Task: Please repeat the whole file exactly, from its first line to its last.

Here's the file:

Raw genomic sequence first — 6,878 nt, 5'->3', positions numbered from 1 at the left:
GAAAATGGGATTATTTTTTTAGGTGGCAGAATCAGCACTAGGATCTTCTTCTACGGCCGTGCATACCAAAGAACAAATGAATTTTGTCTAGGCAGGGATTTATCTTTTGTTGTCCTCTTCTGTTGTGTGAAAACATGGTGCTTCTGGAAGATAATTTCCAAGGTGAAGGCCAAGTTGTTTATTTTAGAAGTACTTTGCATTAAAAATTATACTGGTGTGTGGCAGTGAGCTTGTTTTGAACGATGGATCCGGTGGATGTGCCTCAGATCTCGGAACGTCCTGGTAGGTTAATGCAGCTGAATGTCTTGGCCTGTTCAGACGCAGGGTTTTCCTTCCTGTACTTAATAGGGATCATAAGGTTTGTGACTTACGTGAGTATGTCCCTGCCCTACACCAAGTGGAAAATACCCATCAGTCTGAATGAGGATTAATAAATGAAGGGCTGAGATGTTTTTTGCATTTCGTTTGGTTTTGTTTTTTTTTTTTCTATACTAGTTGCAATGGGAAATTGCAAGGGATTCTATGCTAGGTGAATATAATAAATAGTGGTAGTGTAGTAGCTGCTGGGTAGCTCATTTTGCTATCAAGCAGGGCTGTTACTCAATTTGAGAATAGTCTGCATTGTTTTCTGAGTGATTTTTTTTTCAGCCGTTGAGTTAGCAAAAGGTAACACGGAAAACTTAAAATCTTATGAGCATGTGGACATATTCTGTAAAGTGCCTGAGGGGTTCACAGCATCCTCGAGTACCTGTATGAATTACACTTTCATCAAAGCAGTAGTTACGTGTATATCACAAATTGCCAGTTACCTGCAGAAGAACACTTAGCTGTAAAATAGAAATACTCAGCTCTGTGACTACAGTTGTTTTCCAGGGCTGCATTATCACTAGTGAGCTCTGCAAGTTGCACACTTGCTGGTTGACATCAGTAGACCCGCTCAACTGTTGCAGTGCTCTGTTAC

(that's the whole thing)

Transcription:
Raw genomic sequence first — 6,878 nt, 5'->3', positions numbered from 1 at the left:
GAAAATGGGATTATTTTTTTAGGTGGCAGAATCAGCACTAGGATCTTCTTCTACGGCCGTGCATACCAAAGAACAAATGAATTTTGTCTAGGCAGGGATTTATCTTTTGTTGTCCTCTTCTGTTGTGTGAAAACATGGTGCTTCTGGAAGATAATTTCCAAGGTGAAGGCCAAGTTGTTTATTTTAGAAGTACTTTGCATTAAAAATTATACTGGTGTGTGGCAGTGAGCTTGTTTTGAACGATGGATCCGGTGGATGTGCCTCAGATCTCGGAACGTCCTGGTAGGTTAATGCAGCTGAATGTCTTGGCCTGTTCAGACGCAGGGTTTTCCTTCCTGTACTTAATAGGGATCATAAGGTTTGTGACTTACGTGAGTATGTCCCTGCCCTACACCAAGTGGAAAATACCCATCAGTCTGAATGAGGATTAATAAATGAAGGGCTGAGATGTTTTTTGCATTTCGTTTGGTTTTGTTTTTTTTTTTTCTATACTAGTTGCAATGGGAAATTGCAAGGGATTCTATGCTAGGTGAATATAATAAATAGTGGTAGTGTAGTAGCTGCTGGGTAGCTCATTTTGCTATCAAGCAGGGCTGTTACTCAATTTGAGAATAGTCTGCATTGTTTTCTGAGTGATTTTTTTTTCAGCCGTTGAGTTAGCAAAAGGTAACACGGAAAACTTAAAATCTTATGAGCATGTGGACATATTCTGTAAAGTGCCTGAGGGGTTCACAGCATCCTCGAGTACCTGTATGAATTACACTTTCATCAAAGCAGTAGTTACGTGTATATCACAAATTGCCAGTTACCTGCAGAAGAACACTTAGCTGTAAAATAGAAATACTCAGCTCTGTGACTACAGTTGTTTTCCAGGGCTGCATTATCACTAGTGAGCTCTGCAAGTTGCACACTTGCTGGTTGACATCAGTAGACCCGCTCAACTGTTGCAGTGCTCTGTTAC